Tuesday, November 07, 2006

Vote Early, Vote Often: 2006

Welp, here we are again. Election day in the U.S.A. I'm sure every blog even remotely concerned with American politics is saying "go vote", so I won't worry about it.

What I will say is that it's a very different election than the last bunch. For the first time in a long while, it looks like the Democrats are poised to kick some ass and take the House at the very least. It's quite possible that they'll take the Senate as well, depending on how things shake out.

And yet. I can't help but feel a little unease about all of this. I feel like the Dems aren't in the great position that they think they're in.

The first and most easily apparent reason is Holy Joe, the quasi-Dem. To be blunt, he should have dropped out after the primary, even though I was pretty certain he wouldn't. He's putting his party in an impossible position if he wins. If he doesn't hold the balance of power, then no big deal; the Dems can caucus with him or not as they wish. Sucks, but they can always say "sorry, but you aren't actually a Dem."

It's quite possible that he will hold the balance of power, though, and that raises the question: where do the Democrats draw the line? I'm not talking about Joe's foreign policy positions, naive and untenable as they are. I'm talking about the impact on the party itself when it is made obvious that they can't say "boo" to Joe without handing votes to Cheney to tie-break. Joe will become incredibly powerful, and everybody will know it, and the Dems will be at the mercy of a man who has been about as loyal to his party as Guy Fawkes was to his country.

(To use a relatively topical non-American reference for this time of year.)

If they play ball with the man and let him play Democrat, it'll be a message to everybody in the party that says "we don't care about what you think, or who you pick. Primaries are a fiction, and you might as well not bother." The party is supposed to choose its own representatives, and the whole point of primaries is that you choose your own representatives directly. Letting Joe run the show will be a big neon sign to everybody watching saying that the Democrats are exactly as weak and unprincipled as everybody believes they are.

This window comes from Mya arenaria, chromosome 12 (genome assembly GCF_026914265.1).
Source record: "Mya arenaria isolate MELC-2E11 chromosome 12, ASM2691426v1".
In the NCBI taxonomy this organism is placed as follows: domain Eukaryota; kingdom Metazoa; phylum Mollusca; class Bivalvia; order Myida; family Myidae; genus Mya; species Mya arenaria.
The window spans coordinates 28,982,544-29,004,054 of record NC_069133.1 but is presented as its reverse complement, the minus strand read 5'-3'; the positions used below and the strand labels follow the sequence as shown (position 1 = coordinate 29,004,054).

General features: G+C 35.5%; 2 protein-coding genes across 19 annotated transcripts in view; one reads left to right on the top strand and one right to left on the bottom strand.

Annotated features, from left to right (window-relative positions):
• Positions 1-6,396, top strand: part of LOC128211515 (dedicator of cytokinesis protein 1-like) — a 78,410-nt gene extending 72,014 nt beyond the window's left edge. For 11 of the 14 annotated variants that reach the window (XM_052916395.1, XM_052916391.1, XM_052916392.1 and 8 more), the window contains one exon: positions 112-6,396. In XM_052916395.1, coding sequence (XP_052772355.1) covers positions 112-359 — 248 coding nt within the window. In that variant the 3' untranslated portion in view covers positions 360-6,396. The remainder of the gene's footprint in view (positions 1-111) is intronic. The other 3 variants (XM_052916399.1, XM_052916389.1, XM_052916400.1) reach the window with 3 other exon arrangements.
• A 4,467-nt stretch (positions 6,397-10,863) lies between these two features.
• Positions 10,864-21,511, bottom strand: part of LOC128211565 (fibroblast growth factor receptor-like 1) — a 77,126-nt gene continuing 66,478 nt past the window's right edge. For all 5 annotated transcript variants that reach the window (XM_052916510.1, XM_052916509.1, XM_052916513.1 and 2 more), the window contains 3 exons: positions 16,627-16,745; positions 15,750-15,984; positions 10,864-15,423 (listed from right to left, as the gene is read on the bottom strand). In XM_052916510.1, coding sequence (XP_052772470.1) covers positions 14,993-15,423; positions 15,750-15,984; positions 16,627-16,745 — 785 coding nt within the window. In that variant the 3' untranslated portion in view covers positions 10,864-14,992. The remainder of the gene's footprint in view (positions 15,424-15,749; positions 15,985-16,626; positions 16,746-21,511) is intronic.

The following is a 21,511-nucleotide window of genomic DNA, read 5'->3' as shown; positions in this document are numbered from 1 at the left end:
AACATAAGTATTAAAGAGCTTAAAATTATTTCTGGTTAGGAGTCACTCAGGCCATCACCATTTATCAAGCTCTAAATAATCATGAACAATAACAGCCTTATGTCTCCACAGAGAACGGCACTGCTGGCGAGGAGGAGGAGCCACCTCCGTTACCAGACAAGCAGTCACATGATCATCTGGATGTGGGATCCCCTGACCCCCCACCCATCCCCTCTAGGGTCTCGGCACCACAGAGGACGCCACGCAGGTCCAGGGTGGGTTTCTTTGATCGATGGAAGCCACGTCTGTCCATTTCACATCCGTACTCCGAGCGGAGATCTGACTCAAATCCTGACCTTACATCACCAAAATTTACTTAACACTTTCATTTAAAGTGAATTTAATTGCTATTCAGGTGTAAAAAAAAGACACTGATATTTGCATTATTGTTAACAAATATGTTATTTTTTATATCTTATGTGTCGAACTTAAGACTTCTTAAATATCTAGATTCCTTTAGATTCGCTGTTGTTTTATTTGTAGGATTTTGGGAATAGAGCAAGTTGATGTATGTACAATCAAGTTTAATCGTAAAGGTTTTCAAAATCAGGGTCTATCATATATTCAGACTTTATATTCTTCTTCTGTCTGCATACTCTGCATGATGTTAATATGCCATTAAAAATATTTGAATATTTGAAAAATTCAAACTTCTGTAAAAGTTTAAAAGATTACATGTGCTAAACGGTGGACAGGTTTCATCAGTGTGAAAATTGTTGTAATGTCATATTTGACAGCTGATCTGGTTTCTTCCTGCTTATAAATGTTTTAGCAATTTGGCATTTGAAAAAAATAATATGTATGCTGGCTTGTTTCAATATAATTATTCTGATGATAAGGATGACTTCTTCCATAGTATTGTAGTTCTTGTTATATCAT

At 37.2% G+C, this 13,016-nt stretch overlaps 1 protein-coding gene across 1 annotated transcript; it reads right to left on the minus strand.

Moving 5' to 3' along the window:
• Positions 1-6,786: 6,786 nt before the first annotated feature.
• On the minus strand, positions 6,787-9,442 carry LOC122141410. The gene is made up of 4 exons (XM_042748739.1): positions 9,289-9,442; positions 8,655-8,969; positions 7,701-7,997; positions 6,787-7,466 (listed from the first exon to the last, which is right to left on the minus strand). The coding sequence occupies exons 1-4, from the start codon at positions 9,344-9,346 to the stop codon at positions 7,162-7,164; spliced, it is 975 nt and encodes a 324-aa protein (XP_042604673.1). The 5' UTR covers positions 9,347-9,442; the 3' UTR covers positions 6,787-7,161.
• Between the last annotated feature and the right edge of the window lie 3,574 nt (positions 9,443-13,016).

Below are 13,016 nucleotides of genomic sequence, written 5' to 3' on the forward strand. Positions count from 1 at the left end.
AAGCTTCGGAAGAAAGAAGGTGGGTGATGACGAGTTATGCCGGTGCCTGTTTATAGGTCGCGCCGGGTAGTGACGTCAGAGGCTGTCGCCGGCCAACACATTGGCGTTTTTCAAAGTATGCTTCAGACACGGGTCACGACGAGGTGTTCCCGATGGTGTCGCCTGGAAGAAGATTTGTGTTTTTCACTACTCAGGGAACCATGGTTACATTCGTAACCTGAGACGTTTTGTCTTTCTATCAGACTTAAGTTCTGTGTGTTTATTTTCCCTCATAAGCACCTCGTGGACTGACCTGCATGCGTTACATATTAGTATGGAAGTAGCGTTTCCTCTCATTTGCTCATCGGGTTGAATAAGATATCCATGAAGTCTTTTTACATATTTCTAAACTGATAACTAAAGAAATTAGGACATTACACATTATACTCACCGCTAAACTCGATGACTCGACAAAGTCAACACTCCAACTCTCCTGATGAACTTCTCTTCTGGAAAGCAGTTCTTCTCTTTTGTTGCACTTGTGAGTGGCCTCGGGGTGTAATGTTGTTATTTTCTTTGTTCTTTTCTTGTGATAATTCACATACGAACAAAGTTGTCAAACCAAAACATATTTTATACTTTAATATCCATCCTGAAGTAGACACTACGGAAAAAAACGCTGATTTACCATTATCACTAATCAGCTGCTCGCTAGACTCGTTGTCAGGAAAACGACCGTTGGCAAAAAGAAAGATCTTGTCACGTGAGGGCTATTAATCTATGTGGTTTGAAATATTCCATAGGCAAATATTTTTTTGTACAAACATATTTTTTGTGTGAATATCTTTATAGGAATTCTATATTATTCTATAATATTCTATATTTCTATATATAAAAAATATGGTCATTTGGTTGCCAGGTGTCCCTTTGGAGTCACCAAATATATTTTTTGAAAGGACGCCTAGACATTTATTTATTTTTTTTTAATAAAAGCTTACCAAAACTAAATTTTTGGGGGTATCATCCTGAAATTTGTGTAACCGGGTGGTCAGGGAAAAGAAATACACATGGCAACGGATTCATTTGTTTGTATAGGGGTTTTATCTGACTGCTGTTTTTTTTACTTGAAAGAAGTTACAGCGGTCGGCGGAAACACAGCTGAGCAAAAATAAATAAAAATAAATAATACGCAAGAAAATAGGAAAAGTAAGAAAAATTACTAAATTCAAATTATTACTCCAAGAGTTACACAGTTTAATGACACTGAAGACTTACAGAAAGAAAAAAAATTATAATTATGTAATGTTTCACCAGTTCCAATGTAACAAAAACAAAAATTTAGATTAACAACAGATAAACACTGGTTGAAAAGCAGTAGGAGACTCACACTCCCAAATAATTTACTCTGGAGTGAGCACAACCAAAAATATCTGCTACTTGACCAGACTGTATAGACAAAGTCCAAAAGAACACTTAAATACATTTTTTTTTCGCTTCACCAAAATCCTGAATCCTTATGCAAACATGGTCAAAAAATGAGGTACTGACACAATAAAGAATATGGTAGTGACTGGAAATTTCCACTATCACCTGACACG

Yet, the other alternative is a Republican Senate propped up by the New Zell. That's also untenable. That's why Lieberman should have quit. Even if he hasn't, though, it's the reason why Lieberman can't have the "D" beside his name, and why the Dems need to make it clear that they're in the driver's seat, not Joe.

The other issue that bothers me is the reason why the Dems are poised to make these gains. To be blunt, they haven't been that inspiring. No, really, they haven't. Their campaigning has been competent, but the Republicans have demonstrated through both fair means and foul that they're still the better campaigners and still have the national discourse by the jugular. The only reason why the Republicans are slated to lose is because of their incompetence at governance and because of the perfect storm of the Foley scandal. The Dems haven't really sorted through their issues; the brewing storm between the "Democratic wing" and the "New Democrats" hasn't gone anywhere.

Even if they win, those divisions are going to loom large, especially with the large number of somewhat conservative newbie Dems likely to join the House. They'll be acutely aware that Iraq and Foley will not get them reelected. They'll also know that the gerrymandering and discourse control that kept the Republicans in power is going to work against them. They could easily do what Dems so often do, and freeze, hoping that the bad Republicans will just go away if they act really quiet and still, just like a little mouse.

Case in point: the investigation issue. Already the Republicans are setting the groundwork for loud exhortations for Democrats to leave the past alone, and that any attempt to investigate the Republicans' many and sundry sins of governance would be partisan witchhunts. The Democrats' first instinct is naturally to deny that any such thing will take place; that is also exactly the wrong thing to do. Far from being politically unwise, congressional investigations are the best tool the Dems have to hammer home just how bad the Republicans have been, why "bipartisanship" with such a crowd is a quixotic goal, and why they shouldn't be given the tiller again for a good long time.

Yes, the usual suspects will shout and rave, but they're not the ones that need to be convinced. Hell, they shouldn't even be listened to. No Democrat should ever base their decisionmaking on what people like Rush Limbaugh, Michael Ledeen, and Robert Novak think, no matter how big or influential an audience they seem to command.

What's important is that Americans will finally start hearing some truth, and the truth is the last thing the Republicans or their mouthpieces want to get out.

The Democrats have been lucky, and have known enough to exploit that. There's been little indication that they've grown that spine. If they haven't, if they don't, this will be a short-lived victory at best. We'll see, I suppose.

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